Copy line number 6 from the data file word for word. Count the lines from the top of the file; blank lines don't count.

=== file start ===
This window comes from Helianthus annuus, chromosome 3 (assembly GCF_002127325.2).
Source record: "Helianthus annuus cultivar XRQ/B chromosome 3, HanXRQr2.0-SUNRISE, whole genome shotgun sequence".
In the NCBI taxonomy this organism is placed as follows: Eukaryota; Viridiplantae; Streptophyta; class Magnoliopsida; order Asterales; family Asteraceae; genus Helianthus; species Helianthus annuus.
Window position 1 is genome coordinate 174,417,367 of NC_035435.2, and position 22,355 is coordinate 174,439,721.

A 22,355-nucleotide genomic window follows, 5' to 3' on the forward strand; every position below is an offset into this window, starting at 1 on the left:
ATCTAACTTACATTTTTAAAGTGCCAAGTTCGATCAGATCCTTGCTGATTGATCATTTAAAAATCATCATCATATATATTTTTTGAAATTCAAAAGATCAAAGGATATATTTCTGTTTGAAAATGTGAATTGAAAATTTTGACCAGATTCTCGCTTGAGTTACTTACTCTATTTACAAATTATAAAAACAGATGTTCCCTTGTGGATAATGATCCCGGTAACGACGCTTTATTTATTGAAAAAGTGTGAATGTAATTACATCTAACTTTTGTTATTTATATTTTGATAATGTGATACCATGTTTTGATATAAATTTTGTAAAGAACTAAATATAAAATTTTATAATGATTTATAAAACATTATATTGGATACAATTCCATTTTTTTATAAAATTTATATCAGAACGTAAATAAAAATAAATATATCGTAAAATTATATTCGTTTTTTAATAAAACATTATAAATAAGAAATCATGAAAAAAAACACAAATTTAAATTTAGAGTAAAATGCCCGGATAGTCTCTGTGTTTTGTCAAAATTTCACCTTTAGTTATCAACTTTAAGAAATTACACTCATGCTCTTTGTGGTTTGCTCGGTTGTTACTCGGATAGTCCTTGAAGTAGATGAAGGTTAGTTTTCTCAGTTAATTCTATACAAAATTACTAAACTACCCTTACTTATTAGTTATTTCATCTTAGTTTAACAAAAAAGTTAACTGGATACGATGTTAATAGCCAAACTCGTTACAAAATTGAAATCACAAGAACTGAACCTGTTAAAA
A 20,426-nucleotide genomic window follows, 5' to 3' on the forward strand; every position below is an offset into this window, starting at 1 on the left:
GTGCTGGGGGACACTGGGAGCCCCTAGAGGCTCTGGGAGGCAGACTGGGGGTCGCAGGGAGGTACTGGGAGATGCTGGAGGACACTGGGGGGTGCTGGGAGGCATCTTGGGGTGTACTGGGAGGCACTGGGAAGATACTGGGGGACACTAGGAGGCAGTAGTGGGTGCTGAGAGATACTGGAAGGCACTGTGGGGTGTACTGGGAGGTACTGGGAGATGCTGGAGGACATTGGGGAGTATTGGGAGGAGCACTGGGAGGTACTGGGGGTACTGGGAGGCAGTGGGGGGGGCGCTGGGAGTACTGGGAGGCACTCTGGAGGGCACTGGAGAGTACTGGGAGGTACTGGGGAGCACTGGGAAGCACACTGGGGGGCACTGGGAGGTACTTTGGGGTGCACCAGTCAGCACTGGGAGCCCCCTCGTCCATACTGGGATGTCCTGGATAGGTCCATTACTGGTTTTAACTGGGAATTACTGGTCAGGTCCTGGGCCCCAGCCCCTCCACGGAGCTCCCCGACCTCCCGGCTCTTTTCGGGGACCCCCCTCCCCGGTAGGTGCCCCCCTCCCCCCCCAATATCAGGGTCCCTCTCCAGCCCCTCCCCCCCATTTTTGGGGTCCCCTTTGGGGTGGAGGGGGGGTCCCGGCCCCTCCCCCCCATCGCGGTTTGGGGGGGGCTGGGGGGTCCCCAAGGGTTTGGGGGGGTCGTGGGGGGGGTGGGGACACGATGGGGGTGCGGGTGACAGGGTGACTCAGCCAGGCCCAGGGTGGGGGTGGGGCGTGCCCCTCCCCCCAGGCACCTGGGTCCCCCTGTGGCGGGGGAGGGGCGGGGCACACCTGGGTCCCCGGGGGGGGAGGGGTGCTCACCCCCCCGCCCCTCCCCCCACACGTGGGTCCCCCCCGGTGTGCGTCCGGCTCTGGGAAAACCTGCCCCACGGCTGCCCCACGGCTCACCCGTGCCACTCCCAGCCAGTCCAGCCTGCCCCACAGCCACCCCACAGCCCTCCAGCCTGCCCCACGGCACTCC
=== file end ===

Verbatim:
ATCTAACTTACATTTTTAAAGTGCCAAGTTCGATCAGATCCTTGCTGATTGATCATTTAAAAATCATCATCATATATATTTTTTGAAATTCAAAAGATCAAAGGATATATTTCTGTTTGAAAATGTGAATTGAAAATTTTGACCAGATTCTCGCTTGAGTTACTTACTCTATTTACAAATTATAAAAACAGATGTTCCCTTGTGGATAATGATCCCGGTAACGACGCTTTATTTATTGAAAAAGTGTGAATGTAATTACATCTAACTTTTGTTATTTATATTTTGATAATGTGATACCATGTTTTGATATAAATTTTGTAAAGAACTAAATATAAAATTTTATAATGATTTATAAAACATTATATTGGATACAATTCCATTTTTTTATAAAATTTATATCAGAACGTAAATAAAAATAAATATATCGTAAAATTATATTCGTTTTTTAATAAAACATTATAAATAAGAAATCATGAAAAAAAACACAAATTTAAATTTAGAGTAAAATGCCCGGATAGTCTCTGTGTTTTGTCAAAATTTCACCTTTAGTTATCAACTTTAAGAAATTACACTCATGCTCTTTGTGGTTTGCTCGGTTGTTACTCGGATAGTCCTTGAAGTAGATGAAGGTTAGTTTTCTCAGTTAATTCTATACAAAATTACTAAACTACCCTTACTTATTAGTTATTTCATCTTAGTTTAACAAAAAAGTTAACTGGATACGATGTTAATAGCCAAACTCGTTACAAAATTGAAATCACAAGAACTGAACCTGTTAAAA